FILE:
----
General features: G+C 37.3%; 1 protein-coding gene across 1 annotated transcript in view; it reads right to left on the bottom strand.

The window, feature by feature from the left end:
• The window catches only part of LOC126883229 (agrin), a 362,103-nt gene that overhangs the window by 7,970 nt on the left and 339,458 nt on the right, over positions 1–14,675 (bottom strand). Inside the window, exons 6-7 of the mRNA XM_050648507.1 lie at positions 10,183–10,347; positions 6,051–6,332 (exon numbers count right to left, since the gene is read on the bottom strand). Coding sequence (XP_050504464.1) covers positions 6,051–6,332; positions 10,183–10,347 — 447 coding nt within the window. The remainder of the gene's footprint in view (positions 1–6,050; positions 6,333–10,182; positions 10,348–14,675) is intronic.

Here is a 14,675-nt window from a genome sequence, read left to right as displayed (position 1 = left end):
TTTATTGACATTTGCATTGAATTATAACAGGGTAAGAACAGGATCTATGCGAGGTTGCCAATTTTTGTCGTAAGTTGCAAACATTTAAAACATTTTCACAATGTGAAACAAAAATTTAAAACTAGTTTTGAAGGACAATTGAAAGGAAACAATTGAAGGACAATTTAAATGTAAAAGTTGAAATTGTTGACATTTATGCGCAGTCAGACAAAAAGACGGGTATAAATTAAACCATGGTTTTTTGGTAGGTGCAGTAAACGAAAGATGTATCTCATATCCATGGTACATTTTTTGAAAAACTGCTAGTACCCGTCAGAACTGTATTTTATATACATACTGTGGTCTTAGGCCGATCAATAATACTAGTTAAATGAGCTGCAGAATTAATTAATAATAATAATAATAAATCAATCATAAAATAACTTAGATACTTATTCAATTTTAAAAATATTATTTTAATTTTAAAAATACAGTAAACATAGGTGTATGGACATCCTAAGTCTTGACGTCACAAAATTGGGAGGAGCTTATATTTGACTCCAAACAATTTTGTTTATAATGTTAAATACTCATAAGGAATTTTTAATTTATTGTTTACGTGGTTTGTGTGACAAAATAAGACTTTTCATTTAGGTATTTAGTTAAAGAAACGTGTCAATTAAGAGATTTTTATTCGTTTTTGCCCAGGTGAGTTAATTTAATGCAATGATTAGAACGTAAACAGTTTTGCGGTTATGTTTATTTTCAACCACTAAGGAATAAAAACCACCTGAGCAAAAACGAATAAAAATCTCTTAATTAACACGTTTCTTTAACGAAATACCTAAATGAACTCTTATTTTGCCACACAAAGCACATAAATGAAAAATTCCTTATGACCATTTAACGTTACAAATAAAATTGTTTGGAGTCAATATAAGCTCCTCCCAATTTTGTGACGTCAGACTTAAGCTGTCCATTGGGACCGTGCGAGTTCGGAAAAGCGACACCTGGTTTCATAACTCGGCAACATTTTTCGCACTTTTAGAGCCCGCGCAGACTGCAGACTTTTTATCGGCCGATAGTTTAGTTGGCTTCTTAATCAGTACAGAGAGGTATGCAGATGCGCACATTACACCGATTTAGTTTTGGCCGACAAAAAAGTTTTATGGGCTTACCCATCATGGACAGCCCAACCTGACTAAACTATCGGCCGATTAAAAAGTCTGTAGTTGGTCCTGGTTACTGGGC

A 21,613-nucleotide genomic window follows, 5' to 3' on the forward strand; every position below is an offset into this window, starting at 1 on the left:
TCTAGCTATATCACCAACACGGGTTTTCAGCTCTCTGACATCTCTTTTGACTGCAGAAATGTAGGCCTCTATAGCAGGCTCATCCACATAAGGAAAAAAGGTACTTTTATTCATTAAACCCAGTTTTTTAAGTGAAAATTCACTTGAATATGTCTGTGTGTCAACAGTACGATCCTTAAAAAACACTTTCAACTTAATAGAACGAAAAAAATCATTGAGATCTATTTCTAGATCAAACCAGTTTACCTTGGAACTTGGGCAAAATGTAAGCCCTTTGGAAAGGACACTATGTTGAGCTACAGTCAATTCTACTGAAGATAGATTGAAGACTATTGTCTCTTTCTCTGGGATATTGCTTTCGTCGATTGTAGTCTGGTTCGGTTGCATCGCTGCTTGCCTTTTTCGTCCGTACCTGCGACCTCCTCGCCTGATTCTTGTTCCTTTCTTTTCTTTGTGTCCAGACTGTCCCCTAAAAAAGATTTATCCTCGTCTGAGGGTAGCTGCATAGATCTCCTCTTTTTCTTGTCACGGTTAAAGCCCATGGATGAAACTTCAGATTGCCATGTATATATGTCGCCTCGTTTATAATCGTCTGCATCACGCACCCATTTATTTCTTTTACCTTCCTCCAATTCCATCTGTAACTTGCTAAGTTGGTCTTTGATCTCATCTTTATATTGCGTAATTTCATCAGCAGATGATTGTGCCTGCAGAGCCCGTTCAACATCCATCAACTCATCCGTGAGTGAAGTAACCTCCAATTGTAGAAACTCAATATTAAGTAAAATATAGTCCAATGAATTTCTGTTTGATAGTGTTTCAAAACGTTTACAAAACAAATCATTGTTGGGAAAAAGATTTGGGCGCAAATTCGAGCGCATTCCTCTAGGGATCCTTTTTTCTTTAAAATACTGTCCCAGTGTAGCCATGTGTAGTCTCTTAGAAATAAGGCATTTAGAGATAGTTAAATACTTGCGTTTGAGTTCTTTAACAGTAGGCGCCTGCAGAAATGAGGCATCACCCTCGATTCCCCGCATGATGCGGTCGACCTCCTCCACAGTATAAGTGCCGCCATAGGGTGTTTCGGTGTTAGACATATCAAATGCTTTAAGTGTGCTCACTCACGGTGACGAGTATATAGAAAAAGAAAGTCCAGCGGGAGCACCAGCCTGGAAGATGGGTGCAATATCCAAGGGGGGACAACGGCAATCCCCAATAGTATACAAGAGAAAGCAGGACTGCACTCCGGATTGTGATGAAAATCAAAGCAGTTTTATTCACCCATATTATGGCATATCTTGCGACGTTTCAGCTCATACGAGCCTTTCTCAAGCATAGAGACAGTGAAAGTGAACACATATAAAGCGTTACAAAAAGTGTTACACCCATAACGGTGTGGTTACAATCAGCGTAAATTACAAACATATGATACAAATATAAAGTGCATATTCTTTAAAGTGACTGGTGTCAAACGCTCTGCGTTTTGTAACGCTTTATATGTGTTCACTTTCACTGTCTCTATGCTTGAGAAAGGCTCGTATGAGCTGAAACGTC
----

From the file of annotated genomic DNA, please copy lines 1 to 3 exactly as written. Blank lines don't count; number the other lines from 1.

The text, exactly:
General features: G+C 37.3%; 1 protein-coding gene across 1 annotated transcript in view; it reads right to left on the bottom strand.

The window, feature by feature from the left end:
• The window catches only part of LOC126883229 (agrin), a 362,103-nt gene that overhangs the window by 7,970 nt on the left and 339,458 nt on the right, over positions 1–14,675 (bottom strand). Inside the window, exons 6-7 of the mRNA XM_050648507.1 lie at positions 10,183–10,347; positions 6,051–6,332 (exon numbers count right to left, since the gene is read on the bottom strand). Coding sequence (XP_050504464.1) covers positions 6,051–6,332; positions 10,183–10,347 — 447 coding nt within the window. The remainder of the gene's footprint in view (positions 1–6,050; positions 6,333–10,182; positions 10,348–14,675) is intronic.